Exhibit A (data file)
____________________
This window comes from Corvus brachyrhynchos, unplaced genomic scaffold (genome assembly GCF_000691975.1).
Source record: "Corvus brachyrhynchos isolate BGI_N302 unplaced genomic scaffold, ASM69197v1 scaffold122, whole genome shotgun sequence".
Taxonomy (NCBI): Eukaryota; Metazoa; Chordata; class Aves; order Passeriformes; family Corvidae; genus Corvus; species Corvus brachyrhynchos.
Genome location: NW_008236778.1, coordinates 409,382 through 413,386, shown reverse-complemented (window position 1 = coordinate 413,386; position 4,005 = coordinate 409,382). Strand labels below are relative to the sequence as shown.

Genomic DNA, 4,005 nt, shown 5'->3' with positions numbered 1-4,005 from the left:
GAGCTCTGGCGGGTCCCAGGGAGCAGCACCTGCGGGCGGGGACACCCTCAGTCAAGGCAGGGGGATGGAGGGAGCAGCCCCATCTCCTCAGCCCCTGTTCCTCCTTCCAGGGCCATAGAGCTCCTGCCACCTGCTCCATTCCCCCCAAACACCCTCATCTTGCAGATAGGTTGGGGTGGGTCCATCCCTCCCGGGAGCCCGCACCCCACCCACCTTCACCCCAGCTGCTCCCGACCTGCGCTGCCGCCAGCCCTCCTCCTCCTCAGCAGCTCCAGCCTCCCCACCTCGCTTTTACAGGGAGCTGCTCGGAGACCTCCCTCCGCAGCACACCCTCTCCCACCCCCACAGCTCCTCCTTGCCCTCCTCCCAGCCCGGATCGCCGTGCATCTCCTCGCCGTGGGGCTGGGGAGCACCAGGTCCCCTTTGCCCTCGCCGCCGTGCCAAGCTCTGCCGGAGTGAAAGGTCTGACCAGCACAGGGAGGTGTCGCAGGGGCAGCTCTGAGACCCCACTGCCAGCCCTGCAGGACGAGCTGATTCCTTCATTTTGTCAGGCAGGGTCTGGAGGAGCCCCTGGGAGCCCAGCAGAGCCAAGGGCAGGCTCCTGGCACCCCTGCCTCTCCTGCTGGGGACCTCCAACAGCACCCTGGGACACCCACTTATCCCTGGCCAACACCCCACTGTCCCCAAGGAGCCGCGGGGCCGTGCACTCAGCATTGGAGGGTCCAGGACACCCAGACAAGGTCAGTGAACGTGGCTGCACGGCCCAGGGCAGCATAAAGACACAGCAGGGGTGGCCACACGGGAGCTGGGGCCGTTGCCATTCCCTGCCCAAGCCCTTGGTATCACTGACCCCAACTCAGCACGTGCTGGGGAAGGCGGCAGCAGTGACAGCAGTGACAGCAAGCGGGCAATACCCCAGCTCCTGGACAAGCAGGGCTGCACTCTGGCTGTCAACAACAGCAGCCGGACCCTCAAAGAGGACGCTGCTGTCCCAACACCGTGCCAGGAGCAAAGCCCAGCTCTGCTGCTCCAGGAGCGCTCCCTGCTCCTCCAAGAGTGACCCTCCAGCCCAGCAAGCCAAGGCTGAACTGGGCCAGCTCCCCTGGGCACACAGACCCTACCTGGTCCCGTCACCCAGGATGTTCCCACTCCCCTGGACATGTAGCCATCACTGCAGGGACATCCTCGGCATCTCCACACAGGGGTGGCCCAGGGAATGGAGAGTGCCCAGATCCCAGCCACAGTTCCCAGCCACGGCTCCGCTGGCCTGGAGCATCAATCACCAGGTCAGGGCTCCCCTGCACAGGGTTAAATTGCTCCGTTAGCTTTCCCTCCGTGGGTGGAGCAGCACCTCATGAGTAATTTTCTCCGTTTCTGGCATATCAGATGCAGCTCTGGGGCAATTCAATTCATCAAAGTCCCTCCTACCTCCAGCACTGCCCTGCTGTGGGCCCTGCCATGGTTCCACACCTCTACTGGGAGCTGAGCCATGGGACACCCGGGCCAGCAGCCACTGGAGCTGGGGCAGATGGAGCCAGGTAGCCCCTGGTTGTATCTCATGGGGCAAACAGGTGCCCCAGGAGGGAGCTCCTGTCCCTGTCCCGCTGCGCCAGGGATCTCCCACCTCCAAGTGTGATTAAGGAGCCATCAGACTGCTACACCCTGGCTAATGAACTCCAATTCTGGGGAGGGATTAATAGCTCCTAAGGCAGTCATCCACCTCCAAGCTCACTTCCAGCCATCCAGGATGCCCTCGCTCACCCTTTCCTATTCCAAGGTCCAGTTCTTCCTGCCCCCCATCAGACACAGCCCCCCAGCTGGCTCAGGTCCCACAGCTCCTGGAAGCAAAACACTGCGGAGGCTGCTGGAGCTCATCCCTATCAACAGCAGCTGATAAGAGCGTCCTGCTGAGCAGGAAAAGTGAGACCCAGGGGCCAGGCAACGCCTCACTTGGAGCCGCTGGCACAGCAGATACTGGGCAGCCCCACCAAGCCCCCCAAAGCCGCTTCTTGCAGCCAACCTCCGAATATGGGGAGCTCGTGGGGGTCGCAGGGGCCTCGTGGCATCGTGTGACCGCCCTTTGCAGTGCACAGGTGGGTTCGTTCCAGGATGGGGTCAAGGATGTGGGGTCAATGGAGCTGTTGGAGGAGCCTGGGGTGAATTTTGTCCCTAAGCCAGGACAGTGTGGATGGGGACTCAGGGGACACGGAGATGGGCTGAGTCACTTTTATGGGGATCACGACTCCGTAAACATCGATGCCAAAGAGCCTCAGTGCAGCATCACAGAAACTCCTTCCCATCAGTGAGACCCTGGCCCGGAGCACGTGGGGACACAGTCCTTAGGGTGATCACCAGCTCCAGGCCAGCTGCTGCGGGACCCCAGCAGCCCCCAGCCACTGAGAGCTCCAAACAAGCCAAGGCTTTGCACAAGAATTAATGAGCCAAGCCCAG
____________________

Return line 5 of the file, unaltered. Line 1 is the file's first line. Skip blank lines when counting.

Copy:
Genomic DNA, 4,005 nt, shown 5'->3' with positions numbered 1-4,005 from the left: